My most important job in this business is people, we’re constantly changing things based on feedback on what works and what doesn’t, as well as looking for A players to join us.


What are your thoughts on Brexit and hiring?

Brexit is an interesting one, because what it can’t do is slow down tech hiring. The danger is that a lot of the talent in the British Fintech industry comes from overseas, as the infrastructure and education around technology isn’t strong enough around here. As a result, we’re in a sector that’s talent short. So, with Brexit, we need to figure out where that talent is going to come from.

Saying that, I would much rather be in a talent short industry rather than the other way, so I think Brexit has put recruitment in a good position. It will make the industry stronger and more skilled.


What’s the best piece of business advice you’ve received?

One is from my father-in-law. I hadn’t run a business before, and he told me that the sole part of my job is to make sure that there’s more money coming in than going out of the business. Simple as it sounds, it’s important that you are sensible when running a business. This is something that I still think about everyday to make sure we’re not limiting our growth on stupid decision making.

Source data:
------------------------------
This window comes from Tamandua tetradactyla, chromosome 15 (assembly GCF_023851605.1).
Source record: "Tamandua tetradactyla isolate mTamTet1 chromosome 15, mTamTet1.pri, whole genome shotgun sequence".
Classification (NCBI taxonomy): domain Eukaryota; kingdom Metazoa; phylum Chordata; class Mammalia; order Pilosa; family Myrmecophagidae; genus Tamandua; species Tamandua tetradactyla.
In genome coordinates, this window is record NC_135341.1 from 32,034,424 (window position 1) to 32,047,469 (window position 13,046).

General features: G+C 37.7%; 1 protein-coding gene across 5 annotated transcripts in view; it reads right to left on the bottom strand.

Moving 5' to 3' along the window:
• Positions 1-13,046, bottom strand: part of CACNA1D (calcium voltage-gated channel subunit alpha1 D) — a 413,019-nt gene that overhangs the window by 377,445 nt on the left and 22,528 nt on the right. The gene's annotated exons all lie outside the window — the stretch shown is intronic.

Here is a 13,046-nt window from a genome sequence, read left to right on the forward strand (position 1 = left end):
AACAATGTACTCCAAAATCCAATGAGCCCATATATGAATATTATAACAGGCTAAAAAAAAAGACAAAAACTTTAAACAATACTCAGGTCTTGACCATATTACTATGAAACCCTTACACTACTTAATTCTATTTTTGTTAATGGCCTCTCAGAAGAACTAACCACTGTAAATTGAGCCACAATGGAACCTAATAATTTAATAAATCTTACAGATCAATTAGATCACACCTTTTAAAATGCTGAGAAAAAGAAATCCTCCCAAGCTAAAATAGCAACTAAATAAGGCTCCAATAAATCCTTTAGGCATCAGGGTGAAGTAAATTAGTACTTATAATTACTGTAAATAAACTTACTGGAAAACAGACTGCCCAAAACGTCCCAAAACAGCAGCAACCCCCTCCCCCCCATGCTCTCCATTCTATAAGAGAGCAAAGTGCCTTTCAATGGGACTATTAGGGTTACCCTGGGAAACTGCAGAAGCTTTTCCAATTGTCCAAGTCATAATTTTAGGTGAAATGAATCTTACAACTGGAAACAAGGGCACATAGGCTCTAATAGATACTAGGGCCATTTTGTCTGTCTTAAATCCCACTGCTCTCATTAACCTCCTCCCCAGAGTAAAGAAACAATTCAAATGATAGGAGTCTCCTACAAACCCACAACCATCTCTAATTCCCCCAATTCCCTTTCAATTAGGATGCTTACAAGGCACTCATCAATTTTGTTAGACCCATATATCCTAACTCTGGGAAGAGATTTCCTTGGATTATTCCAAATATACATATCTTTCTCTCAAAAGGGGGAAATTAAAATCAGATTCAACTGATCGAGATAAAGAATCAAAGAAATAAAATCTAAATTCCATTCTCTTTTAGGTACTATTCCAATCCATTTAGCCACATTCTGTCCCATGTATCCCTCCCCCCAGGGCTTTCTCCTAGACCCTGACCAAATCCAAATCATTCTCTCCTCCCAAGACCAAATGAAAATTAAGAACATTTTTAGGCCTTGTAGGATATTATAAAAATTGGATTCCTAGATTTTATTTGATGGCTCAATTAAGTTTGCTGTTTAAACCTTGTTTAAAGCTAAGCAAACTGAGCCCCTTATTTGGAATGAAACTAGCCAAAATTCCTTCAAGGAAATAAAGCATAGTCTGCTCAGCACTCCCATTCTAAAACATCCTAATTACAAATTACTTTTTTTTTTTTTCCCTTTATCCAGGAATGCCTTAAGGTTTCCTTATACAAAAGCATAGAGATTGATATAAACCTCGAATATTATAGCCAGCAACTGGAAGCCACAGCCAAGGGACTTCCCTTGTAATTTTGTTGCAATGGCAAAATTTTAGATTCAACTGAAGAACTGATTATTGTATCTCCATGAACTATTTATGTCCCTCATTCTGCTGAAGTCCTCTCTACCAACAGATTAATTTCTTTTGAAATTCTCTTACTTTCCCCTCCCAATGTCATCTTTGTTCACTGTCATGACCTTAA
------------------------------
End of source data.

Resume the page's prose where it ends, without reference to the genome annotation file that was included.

What advice would you give to established businesses at a standstill/ looking to grow further?

There are definite bottlenecks when growing your business, and you’ve just got to grow through them. Keep a clear eye on your goals and where you want to be. It’s when you lose focus that you go off track in terms of growth. I read something yesterday that said that the number one killer of business is complacency. I also try to thrive for more relentlessly.


What trends or patterns do you think we might see in recruitment over the next five years?

What’s obvious is that there will be more technology in recruitment, that’s for sure. We’re always considering how we can use data, technology and artificial intelligence to make better decisions for our customers. I also think we will also see the industry lean more and more towards RPO. I think recruiters will need to increase their true consultancy offering and be faster, better and stronger.

I think recruitment over the next five years will continue to thrive as a professional industry. We’re going to have to be better with technology, have proper market expertise and there will be more social recruitment and digital techniques that comes through that people will need to adapt to.

Since expanding to NYC last year, what differences and similarities have you spotted in recruitment across the two markets?

There’s definitely nuances between the two, but our customer base is the same. The beauty of New York is that in Fintech, I’ve found that London and New York are almost twins, so the companies we’re working with out there are similar to the ones we work with here. This allows us to enter that market with people knowing who we are, which is good.


Harrington Starr and Sonovate

Harrington Starr partnered up with Sonovate in 2014. You can find out about how we’ve worked together here.